ESC issues new guidelines for heart failure

The European Society of Cardiology (ESC) has published new guidelines for the diagnosis and treatment of acute and chronic heart failure.

Published in the European Heart Journal and the European Journal of Heart Failure, the guidelines were presented at Heart Failure 2016 and the 3rd World Congress on Acute Heart Failure.

The guidelines for the first time include LCZ696, a drug that is first in the class of angiotensin receptor neprilysin inhibitors (ARNIs) and is designed to reduce the risk of death and hospitalization in patients with heart failure with reduced ejection fraction.

Also, a new category of heart failure with midrange ejection fraction has been added for patients with a left ventricular ejection fraction ranging from 40% to 49%. It sits between heart failure with reduced ejection fraction, defined as left ventricular ejection fraction less than 40%, and heart failure with preserved ejection fraction, defined as left ventricular ejection fraction above 50%.

Cardiac resynchronization therapy is now contraindicated in patients with a QRS duration less than 130 msec after the EchoCRT study found it may increase mortality in this group. This is a change from the 120 msec cutoff in the 2012 guidelines. The indications for cardiac resynchronization therapy vary according to the presence or absence of left bundle branch block and QRS duration.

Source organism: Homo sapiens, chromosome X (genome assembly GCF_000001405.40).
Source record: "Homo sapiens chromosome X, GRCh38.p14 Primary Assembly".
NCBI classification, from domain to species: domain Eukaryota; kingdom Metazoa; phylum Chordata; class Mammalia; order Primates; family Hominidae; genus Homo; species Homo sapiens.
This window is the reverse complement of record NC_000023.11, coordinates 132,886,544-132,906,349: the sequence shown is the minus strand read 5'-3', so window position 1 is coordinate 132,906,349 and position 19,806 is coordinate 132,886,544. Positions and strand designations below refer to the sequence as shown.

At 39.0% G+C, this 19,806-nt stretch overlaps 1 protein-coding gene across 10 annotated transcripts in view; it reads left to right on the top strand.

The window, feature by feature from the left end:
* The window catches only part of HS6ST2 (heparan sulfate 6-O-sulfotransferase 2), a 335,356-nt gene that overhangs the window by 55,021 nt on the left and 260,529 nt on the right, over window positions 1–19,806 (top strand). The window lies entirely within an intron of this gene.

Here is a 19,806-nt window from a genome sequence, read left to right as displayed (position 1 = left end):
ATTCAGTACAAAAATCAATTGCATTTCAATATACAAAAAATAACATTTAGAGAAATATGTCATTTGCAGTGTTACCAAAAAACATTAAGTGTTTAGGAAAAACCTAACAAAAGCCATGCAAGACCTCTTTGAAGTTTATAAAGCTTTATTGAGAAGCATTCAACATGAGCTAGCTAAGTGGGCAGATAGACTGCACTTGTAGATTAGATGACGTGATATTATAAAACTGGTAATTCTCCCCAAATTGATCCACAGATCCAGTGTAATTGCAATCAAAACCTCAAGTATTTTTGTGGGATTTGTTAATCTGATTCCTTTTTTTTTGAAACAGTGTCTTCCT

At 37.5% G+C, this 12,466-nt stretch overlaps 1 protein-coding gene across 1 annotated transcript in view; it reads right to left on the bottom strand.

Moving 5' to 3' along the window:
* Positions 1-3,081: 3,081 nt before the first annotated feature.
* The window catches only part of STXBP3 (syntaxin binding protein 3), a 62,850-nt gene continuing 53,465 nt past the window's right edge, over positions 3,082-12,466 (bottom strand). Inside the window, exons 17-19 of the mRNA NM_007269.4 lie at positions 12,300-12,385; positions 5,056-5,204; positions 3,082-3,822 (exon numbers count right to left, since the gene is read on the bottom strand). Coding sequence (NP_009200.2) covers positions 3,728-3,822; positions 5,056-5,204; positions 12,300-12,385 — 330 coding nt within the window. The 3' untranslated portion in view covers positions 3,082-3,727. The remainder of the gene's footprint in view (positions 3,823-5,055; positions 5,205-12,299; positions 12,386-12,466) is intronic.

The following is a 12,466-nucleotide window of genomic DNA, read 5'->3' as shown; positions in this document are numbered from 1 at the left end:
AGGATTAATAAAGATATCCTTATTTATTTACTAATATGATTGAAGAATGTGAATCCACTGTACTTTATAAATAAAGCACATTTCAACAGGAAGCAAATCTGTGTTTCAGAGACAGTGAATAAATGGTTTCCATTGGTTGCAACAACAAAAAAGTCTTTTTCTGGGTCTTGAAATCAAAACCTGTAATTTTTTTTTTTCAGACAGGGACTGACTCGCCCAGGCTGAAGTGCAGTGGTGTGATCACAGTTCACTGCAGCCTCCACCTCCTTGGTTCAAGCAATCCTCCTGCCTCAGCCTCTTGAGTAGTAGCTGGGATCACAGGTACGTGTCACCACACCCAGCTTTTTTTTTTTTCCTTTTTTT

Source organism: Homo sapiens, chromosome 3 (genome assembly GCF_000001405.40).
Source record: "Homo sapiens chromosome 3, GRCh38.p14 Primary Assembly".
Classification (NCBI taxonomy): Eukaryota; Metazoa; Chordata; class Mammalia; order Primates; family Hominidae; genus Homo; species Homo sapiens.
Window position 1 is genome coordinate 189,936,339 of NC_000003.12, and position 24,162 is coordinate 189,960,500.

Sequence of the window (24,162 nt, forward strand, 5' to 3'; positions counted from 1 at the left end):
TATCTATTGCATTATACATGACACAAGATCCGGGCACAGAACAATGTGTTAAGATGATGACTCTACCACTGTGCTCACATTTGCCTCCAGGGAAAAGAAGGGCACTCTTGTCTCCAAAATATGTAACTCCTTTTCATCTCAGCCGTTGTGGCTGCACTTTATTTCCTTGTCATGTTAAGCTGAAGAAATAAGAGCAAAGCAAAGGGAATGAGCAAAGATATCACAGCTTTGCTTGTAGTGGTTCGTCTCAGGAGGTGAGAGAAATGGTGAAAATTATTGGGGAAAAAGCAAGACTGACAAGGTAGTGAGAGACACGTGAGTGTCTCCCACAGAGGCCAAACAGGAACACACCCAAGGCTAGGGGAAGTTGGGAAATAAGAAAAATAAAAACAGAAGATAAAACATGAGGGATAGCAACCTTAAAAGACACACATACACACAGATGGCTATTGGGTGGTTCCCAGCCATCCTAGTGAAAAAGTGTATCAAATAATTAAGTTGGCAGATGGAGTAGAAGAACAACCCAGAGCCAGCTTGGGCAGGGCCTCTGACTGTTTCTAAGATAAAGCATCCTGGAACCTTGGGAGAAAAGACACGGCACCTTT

The concept of "time is muscle" in acute heart failure, adopted from acute coronary syndrome, is included in the guidelines for the first time as well. In addition, a new algorithm was introduced for the diagnosis of heart failure in the nonacute setting and is based on the evaluation of heart failure probability.

Adaptive servoventilation is not recommended in patients with heart failure with reduced ejection fraction and central sleep apnea after mortality increased in the SERVE-HF trial.

Lastly, novel recommendations to prevent or delay the onset of heart failure and prolong life include the treatment of hypertension, statins for patients with or at high risk of coronary artery disease, and empagliflozin (a sodium-glucose cotransporter 2, or SGLT2, inhibitor) for patients with type 2 diabetes.

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